Kimberly Voss is a tenured associate professor of journalism at the University of Central Florida. She is the author of The Food Section: Newspaper Women and the Culinary Community (Rowman & Littlefield, 2014) and a co-author of Mad Men & Working Women: Feminist Perspectives on Historical Power, Resistance and Otherness (Peter Lang, 2014). She was the 2014 Winner of the Carol DeMasters Service to Food Journalism Award for my book and research blog about food journalism history.
She is currently under contract to write the book, Politicking Politely: Well-Behaved Women Making a Difference in the 1960s and 1970s. She recently had the article “New York Culinary Community of Jane Nickerson, Cecily Brownstone & James Beard,” published in the journal NYFoodStory. She has upcoming publications for 2015 in the Middle West Review, published by the University of Nebraska Press and in the Columbia Magazine of Northwest History.
Kimberly Voss has published more than 30 articles about women and journalism history. Until recently, she was the Vintage Cocktail columnist for OKRA, the magazine of the Southern Food and Beverage Institute. She continues to write about the history of cocktails for Edible New Orleans magazine. In the summer of 2014, the Poynter Institute featured the research that instructor Lance Speere and she published in Journalism and Mass Communication Quarterly.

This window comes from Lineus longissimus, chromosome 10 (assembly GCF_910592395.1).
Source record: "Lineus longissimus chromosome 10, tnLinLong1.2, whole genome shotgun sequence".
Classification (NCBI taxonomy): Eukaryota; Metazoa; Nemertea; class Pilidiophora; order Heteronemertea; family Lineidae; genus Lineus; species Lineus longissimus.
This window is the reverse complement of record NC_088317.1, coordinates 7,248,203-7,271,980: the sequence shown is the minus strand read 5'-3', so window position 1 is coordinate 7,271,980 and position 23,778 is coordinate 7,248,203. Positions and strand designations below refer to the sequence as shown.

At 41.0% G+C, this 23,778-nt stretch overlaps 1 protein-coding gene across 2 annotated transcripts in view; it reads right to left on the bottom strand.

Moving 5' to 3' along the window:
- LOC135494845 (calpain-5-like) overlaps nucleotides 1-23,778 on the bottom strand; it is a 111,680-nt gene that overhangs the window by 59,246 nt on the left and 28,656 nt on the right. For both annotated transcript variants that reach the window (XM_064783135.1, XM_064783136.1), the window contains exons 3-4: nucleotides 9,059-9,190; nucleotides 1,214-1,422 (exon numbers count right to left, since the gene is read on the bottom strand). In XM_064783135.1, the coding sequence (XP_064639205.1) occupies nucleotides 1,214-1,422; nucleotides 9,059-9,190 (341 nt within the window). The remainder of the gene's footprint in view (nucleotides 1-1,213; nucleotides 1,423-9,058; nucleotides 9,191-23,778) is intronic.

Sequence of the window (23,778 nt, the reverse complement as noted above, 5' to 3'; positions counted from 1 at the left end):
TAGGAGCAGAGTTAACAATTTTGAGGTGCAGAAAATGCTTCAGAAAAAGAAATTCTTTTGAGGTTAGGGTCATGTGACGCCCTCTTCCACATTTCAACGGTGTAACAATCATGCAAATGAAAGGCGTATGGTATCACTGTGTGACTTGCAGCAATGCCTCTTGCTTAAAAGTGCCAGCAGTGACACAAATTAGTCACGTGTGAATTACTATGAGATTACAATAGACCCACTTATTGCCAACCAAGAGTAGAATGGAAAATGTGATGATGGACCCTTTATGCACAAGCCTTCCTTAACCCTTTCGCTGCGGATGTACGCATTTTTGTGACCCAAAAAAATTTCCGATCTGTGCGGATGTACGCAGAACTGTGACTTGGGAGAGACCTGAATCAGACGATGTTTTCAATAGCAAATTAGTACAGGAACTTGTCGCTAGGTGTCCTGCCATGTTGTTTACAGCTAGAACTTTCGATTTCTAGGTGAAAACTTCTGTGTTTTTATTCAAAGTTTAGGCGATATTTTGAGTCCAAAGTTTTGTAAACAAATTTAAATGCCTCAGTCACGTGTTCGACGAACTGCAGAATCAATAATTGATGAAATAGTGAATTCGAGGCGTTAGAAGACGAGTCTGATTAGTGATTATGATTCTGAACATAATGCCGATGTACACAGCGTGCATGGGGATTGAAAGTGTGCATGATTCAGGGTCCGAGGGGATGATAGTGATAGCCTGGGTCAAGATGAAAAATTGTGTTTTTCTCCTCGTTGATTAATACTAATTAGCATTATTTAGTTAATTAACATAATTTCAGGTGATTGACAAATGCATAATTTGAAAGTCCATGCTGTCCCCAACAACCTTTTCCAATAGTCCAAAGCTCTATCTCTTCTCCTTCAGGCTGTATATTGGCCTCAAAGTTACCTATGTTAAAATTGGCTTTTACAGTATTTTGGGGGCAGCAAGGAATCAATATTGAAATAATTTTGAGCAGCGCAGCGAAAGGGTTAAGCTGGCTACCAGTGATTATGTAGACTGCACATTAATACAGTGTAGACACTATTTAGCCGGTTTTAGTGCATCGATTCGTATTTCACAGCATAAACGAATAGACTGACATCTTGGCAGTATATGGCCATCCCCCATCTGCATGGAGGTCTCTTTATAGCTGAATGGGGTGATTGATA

She is head/research chair of the History Division of the Association for Education in Journalism and Mass Communication. She is also a member of the Publications Board for the American Journalism Historians Association.
In 2014, she spoke at the Food + Tech conference in New York City, at the Association of Food Journalists in Memphis and at the SPJ-sponsored Excellence In Journalism in Nashville about her research.
Kimberly Voss’ 7-year-old blog, “WomensPageHistory”, was cited in the Columbia Journalism Review and the NPR food blog, The Salt. The blog has more than 266,000 page views. She also blog for We’re History and Ms Magazine about her research.